Increase in banter-related tribunal claims
“Banter” is too often used as an excuse to cover up unlawful attitudes and behaviours. Failure to adequately address inappropriate actions and creating a culture which does not facilitate diversity and inclusion can prove detrimental for organisations. Indeed, the number of employment tribunal cases in which workplace banter was cited rose from 67 in 2020 to 97 in 2021, a 45% increase, highlighting the need for employers to do more to prevent illicit situations.
In some cases, an individual may not mean to deliberately cause harm. But, under the Equality Act 2010, unlawful harassment occurs where a person engages in unwanted conduct related to a protected characteristic, and this has the purpose or effect of violating their dignity, or creating an intimidating, hostile, degrading, humiliating or offensive environment for them.
Banter can include jokes and comments made both in-person and virtually, and verbally or in writing, through conversations, emails, instant messaging platforms and pranks. However, what one employee sees as a joke can be extremely damaging to another. Therefore, employers should be conscious of inappropriate remarks being utilised in the workplace and ensure that the “banter” does not create an uncomfortable or offensive environment for any staff member, as this will likely instead be seen to be harassment.
Respondents regularly attempt to plead that bullying or harassment was “workplace banter,” but more often than not, these defences prove unsuccessful, and the employee wins their claim. This was seen in the following cases:
• An employee of Indian origin was called a “cheeky monkey” during a business-related round of golf (Basi v Snows Business Forms Ltd).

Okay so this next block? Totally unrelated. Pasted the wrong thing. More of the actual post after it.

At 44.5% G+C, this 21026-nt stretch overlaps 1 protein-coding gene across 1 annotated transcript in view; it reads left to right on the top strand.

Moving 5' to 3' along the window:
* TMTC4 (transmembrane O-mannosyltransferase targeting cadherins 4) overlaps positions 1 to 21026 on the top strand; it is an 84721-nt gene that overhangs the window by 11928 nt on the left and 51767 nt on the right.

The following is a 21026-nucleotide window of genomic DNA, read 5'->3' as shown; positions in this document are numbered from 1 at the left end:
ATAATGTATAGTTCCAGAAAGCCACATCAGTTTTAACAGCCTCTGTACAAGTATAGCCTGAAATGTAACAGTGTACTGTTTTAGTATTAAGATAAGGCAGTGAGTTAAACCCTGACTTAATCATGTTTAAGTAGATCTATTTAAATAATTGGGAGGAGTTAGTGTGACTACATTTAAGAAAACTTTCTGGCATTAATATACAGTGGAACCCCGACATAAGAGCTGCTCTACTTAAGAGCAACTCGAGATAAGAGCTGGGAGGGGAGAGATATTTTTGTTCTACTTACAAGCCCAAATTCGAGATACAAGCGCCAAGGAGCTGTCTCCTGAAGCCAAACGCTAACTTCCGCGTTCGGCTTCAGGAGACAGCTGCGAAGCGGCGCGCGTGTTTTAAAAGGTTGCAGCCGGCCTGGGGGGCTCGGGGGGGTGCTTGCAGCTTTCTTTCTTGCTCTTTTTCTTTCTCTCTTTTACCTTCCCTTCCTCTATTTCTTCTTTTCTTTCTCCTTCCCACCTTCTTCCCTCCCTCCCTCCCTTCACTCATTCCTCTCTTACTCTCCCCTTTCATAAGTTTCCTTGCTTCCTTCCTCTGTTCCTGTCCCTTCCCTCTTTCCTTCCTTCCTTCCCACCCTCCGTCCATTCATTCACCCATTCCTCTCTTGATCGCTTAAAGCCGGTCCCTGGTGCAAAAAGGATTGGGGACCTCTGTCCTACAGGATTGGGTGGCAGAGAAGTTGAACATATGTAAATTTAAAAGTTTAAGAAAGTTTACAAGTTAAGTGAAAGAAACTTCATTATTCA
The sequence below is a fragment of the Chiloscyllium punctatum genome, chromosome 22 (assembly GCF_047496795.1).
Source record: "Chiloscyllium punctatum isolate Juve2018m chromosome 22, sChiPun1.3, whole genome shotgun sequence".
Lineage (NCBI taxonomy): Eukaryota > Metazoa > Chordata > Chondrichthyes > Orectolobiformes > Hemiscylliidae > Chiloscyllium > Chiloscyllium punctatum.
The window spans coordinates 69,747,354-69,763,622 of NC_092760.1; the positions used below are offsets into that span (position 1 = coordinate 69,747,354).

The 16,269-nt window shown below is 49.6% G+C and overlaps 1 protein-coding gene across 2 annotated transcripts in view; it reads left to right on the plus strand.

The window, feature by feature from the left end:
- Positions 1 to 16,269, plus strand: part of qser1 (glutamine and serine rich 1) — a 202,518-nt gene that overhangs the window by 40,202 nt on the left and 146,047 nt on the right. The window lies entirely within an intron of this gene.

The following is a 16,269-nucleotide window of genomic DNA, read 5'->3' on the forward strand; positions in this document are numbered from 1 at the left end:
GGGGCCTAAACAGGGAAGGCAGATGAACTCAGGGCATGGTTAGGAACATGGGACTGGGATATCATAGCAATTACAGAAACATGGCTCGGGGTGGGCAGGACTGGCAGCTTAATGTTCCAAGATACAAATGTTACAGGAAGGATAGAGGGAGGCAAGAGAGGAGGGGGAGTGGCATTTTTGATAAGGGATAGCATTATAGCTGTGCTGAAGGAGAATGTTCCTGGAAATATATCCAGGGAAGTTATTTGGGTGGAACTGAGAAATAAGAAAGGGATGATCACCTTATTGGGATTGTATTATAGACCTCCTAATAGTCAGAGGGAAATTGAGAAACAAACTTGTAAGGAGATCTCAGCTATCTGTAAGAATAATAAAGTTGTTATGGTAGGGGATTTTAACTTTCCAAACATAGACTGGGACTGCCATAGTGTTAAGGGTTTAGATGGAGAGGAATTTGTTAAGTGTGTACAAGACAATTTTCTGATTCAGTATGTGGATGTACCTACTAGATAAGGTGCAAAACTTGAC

• An employee who was teased that if he didn’t like football, he “must be gay then” (Austin v Samuel Grant (Northeast) Ltd).
• An employee called “half-dead Dave” due to his age (Robson v Clarke’s Mechanicals Ltd).
• An employee who was called a “dinosaur” due to her age and sex. (A v Bonmarche Ltd).
But, it’s interesting to note that if the employee engages in the “banter” or there is a workplace culture whereby comments are regularly made and accepted, a tribunal claim is less likely to be successful. This was seen when a sales rep who was taunted as being a “fat, ginger pikey” in respect of his weight and Traveller background, failed in his claim because the tribunal ruled that the office culture normalised banter and the claimant had engaged in similar behaviour himself. This being said, businesses should not adopt an “everyone thinks it’s a joke and takes part” attitude to normalise inappropriate behaviour. Instead, they should actively discourage banter and set clear boundaries and expectations for what is acceptable in the workplace.
Having clear policies and zero-tolerance communication on workplace bullying and harassment can help protect organisations against claims, as can regular staff training and a culture of professionalism. Organisations might need to consider establishing clear standards of practice to remove any element of improper behaviour and make clear that the workplace is an environment of respect and equality.